Hala El Abora

Artist Statement

My most recent work is an attempt to document the impossibility of documentation. Questions around what constitutes an archive and how to work with materials that defy permanence, shape my research inquiry into the ever-growing sinkholes in the Dead Sea. Tied to this is a preoccupation with preservation and the inevitability of decay, both materially and immaterially. The difficulty of accessing information of these sinkholes and the impossibility of capturing knowledge on ecologies that are rapidly shifting, is reflected in the material composition of my work. 

Sinkholes serve as geological witness to catastrophe. The act of collecting information around these inaccessible sites becomes a deliberate and conscientious effort to amass a repository of truths, counter-narratives, and hidden realities. Land images, data analysis, and narratives become accessible only as virtual strings of online data. To be forced to rely on such information, and to work at such a disadvantaged distance, is to settle on an overarching narrative and code. In this undertaking, I attempt not only to reclaim information that may be falsified with ease but also to symbolically reclaim territory. It involves reaching beyond the sanctioned narratives to uncover obscured perspectives: unmasking operates as a revelatory force, peeling away layers of misinformation or deliberate obfuscation to expose the concealed agendas and distorted truths perpetuated by power structures. Archiving, in this context, becomes a subversive act against the intentional erasure of marginalized voices and alternative perspectives from the annals of history.

Based on numerical data unearthed from my extensive research into the depth of the Dead Sea sinkholes, a selected image is digitally manipulated and then etched onto metal plates at different intervals and for different durations. The cold flat metal pieces resting on the floor are the remnants of the process of corrosion. Each dip into the acid disintegrates the image and subsequently its code. To resort to etching as a process is to commit to creating an unalterable document, an engraved truth made permanent. Yet, etching is a process of material decay made possible by subjecting pure metal to harsh chemicals that eat away at its exposed surface. The desire to control the volatile process of decay comes with despair, a struggle to preserve enough of the image while still stripping away its code. The unpredictability of how the image will form once it meets the corrosive acid speaks to the decay and mutability of the subject matter. Accompanying the metallic residue of images are a series of lightboxes in a 6 x 6 format, whose size mirrors positives. The images in the lightboxes alternate between manipulated found archival images of the Dead Sea sinkholes and images that I have taken of voids that resemble them. Alongside the lightboxes are a series of artist books that record my thought process and development throughout the project. This project morphs into a personal battle between the material and myself, and thus the battle between truth and bias.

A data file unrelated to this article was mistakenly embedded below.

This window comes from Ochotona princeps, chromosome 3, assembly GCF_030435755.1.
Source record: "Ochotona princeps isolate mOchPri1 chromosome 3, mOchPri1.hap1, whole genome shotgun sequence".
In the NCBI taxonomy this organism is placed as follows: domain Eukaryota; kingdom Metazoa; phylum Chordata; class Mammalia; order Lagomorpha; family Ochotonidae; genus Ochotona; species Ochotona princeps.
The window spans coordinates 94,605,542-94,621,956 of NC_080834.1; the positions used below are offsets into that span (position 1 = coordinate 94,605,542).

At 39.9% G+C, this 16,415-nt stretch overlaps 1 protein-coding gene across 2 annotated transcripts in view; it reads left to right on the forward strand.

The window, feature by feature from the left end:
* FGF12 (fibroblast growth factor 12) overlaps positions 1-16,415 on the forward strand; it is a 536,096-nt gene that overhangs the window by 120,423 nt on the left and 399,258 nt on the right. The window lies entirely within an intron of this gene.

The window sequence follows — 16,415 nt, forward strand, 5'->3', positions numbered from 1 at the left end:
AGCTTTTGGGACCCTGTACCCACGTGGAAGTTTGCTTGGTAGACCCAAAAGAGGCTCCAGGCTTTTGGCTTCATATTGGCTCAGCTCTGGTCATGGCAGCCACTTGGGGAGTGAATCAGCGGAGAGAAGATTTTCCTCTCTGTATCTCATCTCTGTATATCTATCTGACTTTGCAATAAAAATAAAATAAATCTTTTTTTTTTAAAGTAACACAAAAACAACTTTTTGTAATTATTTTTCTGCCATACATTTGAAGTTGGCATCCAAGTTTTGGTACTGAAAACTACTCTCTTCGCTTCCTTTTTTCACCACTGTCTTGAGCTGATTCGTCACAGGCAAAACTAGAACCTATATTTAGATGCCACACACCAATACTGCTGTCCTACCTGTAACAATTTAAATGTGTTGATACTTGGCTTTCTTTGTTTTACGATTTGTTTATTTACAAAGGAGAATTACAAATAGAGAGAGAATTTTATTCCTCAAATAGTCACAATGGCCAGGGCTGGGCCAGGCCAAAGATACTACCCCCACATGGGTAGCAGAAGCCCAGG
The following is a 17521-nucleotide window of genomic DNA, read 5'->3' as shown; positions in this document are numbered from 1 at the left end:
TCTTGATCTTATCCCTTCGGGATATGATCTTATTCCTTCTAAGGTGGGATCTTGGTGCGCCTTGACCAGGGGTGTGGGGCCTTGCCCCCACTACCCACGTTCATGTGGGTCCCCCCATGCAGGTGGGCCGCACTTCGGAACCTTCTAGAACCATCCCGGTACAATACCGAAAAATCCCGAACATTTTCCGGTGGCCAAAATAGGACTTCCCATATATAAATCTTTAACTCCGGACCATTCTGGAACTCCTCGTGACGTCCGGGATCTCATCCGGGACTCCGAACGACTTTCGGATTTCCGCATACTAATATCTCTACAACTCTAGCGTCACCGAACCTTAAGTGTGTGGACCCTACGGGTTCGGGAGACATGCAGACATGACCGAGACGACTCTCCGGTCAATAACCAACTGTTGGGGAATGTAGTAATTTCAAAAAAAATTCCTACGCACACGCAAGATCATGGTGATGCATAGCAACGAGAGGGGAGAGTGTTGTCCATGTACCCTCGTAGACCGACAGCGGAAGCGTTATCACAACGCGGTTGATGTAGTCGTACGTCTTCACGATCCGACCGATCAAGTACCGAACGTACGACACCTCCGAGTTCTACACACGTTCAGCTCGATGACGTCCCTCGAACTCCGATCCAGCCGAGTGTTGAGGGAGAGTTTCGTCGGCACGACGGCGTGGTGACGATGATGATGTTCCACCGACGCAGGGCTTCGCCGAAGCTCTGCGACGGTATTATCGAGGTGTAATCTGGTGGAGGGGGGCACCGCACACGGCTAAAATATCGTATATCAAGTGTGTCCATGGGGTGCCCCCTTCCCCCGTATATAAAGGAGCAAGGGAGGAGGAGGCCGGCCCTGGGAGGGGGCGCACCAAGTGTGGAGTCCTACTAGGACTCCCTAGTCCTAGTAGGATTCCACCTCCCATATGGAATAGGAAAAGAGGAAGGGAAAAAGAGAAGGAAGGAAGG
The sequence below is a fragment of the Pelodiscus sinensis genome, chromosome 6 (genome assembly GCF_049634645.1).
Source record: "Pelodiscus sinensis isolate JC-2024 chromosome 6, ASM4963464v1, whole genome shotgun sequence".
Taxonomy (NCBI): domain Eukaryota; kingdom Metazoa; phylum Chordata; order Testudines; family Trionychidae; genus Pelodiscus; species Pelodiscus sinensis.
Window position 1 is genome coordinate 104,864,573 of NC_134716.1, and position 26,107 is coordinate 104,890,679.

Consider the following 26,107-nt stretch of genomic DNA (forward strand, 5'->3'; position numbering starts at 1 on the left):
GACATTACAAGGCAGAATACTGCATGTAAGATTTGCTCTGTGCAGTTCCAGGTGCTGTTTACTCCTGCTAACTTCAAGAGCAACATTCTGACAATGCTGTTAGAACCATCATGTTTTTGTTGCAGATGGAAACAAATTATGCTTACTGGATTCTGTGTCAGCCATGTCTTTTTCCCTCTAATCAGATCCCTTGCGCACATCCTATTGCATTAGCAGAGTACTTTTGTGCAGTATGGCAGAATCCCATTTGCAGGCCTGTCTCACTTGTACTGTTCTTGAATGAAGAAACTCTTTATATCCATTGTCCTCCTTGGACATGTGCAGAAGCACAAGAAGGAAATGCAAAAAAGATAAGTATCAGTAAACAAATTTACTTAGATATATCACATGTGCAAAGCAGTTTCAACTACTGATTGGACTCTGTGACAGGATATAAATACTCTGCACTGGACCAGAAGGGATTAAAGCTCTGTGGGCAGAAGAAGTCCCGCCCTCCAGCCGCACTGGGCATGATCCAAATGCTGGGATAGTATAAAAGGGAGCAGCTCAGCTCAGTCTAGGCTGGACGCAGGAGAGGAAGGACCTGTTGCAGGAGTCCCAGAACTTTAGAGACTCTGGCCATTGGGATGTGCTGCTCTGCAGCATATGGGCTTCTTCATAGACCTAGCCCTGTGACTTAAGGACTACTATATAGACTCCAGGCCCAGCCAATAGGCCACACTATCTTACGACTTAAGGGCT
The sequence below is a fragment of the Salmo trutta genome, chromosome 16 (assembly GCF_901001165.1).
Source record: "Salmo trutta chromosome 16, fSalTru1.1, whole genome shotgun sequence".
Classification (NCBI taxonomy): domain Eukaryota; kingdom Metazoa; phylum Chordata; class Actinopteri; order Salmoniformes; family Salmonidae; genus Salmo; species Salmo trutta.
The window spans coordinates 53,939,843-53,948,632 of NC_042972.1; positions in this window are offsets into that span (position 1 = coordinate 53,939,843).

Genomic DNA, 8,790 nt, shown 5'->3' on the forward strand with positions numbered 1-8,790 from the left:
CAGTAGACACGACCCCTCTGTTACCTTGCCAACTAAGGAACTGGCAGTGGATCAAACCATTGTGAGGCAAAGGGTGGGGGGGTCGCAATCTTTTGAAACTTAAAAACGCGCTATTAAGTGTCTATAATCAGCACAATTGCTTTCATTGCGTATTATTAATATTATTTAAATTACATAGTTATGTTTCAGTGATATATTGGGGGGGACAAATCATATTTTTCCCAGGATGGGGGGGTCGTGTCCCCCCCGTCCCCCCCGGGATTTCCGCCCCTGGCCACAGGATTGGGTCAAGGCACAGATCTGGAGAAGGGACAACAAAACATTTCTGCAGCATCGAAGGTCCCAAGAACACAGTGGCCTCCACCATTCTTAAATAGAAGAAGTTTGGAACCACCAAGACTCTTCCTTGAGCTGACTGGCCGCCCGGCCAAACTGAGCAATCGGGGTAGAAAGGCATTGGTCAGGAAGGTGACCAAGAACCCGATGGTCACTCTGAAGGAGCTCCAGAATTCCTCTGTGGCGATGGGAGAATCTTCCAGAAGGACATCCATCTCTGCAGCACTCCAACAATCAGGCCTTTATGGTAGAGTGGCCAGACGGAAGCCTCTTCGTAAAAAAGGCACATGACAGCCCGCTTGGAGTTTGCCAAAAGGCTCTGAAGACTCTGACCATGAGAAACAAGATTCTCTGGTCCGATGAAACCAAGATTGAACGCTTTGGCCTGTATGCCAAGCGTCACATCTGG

Hala El Abora (b. Amman, 1999) is a Palestinian Jordanian artist based in Dubai. Her practice is driven by her obsession with non-ephemerality, permanence, and the desperate need to preserve. She explores the act and process of archiving, the act of making forms concrete, and negotiating deterioration. In her work, intimate embroideries resonate against rigid and enduring mediums such as resin, plastic, and metal to embody experiences of yearning that cannot otherwise be made physical.

Hala’s work was showcased at several exhibitions, including Press Print!, Aisha Al Abbar Gallery, Dubai, UAE; Nostalgia, Ayyam Gallery, Dubai, UAE; Getting Over the Color Green, Engage101, Dubai, UAE (2023); Xposure International Photography Festival, Sharjah, UAE (2023); While The Coffee Grounds Settle, Gotham Gallery, Washington, DC, USA (2022); Calculating Chaos, Rewaq Gallery, University of Sharjah, Sharjah, UAE (2022); SGC International Conference, University of Wisconsin, Madison, USA (2022); Confluence II, Universiti Sains Malaysia, IE Art Projects, Malaysia (2022); Exit 16, The Studio Gallery, Sharjah, UAE (2021); Palestine 101, University of Toronto, Canada (2020); and Identity, Rewaq Gallery, University of Sharjah, Sharjah, UAE (2020). Hala has been awarded the Christo and Jeanne-Claude award (2023) alongside her team, and was a member of Jameel Arts Youth Assembly (2022 - 2023). She was part of Confluence, a virtual residency by Universiti Sains Malaysia (2022). She holds a BFA from the University of Sharjah (2021) and currently pursuing her MFA in Art and Media at NYUAD.